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 In a multicultural liturgy, celebrated by Bishop Gerald Barnes and attended by representatives not only of the parish community but of the Diocesan offices and local civic leaders, the parish came together to symbolically relieve itself of the debt incurred for the construction of the church building and infrastructure upgrades by burning the mortgage, sending it heavenward in the sweet fragrance of incense.

 From the gathering procession, led by liturgical dancers and members of the parish staff who lit the 12 ceremonial dedication candles lining the walls, through the acknowledgments by pastor, Father Benedict Nwachukwa-Udaku, VF, of those past and present who contributed to the evening’s events the parish demonstrated the unity within its multicultural diversity from which they proclaim a signature phrase; “Sacred Heart, One Family – One Family, Sacred Heart.” 

 Sacred Heart Parish began as church bells tolled across the vineyards of Etiwanda on Easter Sunday, 1953, with the founding pastor, Rev. Francis Horvath, leading the Mass. Horvath would go on to oversee the construction of the first church building, a 300-person sanctuary (which still stand as a historical site and honors him with the title Horvath Youth Center). The explosive growth of the area overwhelmed the building by the early 1990’s and the Rev. Fred Gaglia looked to relocate the parish campus, which proved to be an impossible task and so plans began to build a larger structure on the existing campus. In 1997 Rev. Steve Porter became pastor and began an intentional phase of planning. Mr. Paul Foley headed the planning committee and Mr. Joe Ferenchak led the fundraising efforts. Before ground was broken a new form of pastoral leadership was introduced as Dr. Peter Newburn was named Pastoral Coordinator.

 Newburn began a capital campaign, named the Kingdom Campaign, and oversaw the beginning of a first phase of construction improving the campus infrastructure to support the new church building.

 As this phase was nearing completion the committee went to the Diocese and, through the generosity of the Bishop, a loan of $5 million was granted allowing for the present sanctuary to be dedicated as a “house of prayer for all nations” in August 2006. Through the efforts of Fr. Nwachukwu­ Udaku, who was named pastor in 2012, when the parish was entrusted to the Diocese of Ahira, Nigeria, and Laura Clark, Chief Financial Officer of the Diocese, an agreement to retire the debt was signed.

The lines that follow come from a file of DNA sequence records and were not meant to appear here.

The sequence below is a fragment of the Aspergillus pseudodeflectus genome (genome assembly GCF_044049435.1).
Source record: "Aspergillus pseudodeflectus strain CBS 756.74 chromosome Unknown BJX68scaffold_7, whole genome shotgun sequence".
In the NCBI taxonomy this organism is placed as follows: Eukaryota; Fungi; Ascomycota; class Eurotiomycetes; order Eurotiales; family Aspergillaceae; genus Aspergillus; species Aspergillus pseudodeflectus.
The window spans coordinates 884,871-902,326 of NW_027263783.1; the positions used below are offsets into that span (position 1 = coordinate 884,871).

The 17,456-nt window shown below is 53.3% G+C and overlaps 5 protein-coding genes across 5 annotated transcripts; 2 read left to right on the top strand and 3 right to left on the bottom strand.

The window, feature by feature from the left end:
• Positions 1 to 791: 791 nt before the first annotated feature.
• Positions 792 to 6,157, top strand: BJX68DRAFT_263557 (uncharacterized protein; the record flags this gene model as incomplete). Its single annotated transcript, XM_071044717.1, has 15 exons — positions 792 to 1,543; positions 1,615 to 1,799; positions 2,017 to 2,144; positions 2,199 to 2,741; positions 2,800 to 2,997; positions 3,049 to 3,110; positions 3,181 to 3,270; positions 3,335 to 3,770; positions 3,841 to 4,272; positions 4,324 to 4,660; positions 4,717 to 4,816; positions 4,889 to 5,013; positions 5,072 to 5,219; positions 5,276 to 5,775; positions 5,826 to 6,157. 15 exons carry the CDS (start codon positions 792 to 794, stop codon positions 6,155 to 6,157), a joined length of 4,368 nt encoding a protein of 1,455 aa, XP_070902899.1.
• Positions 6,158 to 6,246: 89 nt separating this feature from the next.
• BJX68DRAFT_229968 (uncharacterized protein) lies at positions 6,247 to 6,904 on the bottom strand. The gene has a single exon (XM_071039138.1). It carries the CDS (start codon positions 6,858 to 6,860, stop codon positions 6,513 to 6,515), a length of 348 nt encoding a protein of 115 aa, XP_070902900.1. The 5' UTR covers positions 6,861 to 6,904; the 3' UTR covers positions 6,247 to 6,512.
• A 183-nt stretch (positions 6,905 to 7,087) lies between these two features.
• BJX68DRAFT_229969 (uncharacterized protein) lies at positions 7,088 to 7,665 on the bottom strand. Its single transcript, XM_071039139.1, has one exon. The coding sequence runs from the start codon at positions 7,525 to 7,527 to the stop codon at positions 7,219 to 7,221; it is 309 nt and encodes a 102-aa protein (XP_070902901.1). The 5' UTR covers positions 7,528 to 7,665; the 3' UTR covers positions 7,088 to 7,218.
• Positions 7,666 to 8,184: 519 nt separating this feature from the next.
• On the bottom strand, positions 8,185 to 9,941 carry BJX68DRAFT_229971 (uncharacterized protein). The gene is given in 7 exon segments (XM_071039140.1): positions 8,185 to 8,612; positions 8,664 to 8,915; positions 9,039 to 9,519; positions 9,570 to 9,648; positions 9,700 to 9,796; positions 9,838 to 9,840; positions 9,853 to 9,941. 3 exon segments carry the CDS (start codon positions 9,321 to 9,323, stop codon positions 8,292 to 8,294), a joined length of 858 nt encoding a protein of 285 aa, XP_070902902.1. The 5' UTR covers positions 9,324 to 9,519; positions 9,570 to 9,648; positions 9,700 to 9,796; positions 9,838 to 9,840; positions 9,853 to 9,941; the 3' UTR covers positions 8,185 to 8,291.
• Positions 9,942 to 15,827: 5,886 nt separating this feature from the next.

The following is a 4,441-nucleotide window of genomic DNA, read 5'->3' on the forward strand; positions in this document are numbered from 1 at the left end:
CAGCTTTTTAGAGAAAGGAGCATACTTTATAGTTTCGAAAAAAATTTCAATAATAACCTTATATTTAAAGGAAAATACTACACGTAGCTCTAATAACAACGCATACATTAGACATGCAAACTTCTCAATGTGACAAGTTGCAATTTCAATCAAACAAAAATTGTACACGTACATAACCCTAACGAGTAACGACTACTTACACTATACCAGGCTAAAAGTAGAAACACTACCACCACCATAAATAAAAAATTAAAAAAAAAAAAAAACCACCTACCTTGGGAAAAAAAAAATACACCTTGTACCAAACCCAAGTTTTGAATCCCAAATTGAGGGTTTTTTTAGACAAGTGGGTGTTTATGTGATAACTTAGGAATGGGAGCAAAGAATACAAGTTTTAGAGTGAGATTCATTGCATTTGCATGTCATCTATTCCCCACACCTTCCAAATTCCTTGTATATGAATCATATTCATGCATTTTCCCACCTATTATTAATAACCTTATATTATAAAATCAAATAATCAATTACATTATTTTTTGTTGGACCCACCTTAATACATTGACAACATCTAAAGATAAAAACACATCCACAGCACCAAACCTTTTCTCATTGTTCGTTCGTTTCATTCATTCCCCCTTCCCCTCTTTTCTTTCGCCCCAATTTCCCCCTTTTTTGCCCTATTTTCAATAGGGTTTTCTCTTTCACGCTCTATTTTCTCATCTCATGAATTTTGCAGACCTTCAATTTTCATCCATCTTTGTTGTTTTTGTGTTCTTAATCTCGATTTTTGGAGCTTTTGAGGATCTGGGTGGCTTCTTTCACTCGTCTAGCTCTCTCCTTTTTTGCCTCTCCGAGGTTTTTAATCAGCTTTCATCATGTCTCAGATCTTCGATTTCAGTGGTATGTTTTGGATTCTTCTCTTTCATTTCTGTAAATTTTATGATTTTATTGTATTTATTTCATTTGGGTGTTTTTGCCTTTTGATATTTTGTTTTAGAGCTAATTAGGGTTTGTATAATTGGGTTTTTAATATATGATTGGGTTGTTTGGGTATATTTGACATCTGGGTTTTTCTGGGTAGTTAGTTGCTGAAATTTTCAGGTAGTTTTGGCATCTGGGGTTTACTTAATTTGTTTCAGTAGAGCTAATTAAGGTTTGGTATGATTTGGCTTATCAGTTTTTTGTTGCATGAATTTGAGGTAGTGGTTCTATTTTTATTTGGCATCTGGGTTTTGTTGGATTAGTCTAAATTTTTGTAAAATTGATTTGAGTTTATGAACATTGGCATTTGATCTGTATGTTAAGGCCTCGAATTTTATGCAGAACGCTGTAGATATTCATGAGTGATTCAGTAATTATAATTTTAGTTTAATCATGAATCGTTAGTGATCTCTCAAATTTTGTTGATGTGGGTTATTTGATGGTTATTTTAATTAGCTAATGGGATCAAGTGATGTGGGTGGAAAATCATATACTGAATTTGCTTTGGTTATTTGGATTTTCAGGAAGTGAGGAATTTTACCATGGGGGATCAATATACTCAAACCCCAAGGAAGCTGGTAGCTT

Fr. Nwuachukwu-Udaku introduced a four-year campaign in in 2014 to finally accomplish this, dedicating the years to God the Father, God the Son, God the Spirit, and finally the Year of the Family. Each year was represented by a giving tree, the Tree of Life, the Tree of Love, the Tree of Holiness and the Tree of the Holy Family. The final year also saw the dedication of an Icon of the Holy Family designed by local iconographer Vivian Imbruglia. The rooting of the faith community in those trees brought the parish to this celebration.

 In his closing acknowledgements Fr. Nwuachukwu-Udaku thanked the Bishop, the numerous priests who concelebrated, the liturgical ministers, those priests whose past ministry had created a vibrant faith community, and most especially the parishioners whose hard work and sacrifice made the building possible. Moving from the ambo to in front of the Altar, symbolically bridging the Word of God proclaimed and the Eucharist which brought the people into communion with God and one another, as Foley and Newburn brought forth a charcoal fire and a candle lit from the Paschal Candle, he placed incense on the burning charcoal and as the sweet aroma wafted heavenward he used the candle flame to ignite the promissory note, freeing the parish of its debt.

 “I am humbled and honored to have been a small part of the journey that has enabled our faith community to grow and prosper in miraculous ways,” said Foley. “Thanks be to God now and forever!” 

 “Our new church was a dream come true for all,” said parishioner Lydia Hanna, but it “came with a big responsibility of paying off the debt. By the grace of God...the Sacred Heart Family came together and worked...to achieve our goal...this beautiful place of worship.” 

 As in the past, church bells toll, not over the vineyards but rather the growing community of people so that as parishioners Lito and Angel Mangaser noted “we greatly anticipate new doors opening for even greater work of evangelization.”

Deacon Ed Clark is assigned to Sacred Heart Parish in Rancho Cucamonga and also serves as the Director of Diaconate Formation for the Diocese of San Bernardino.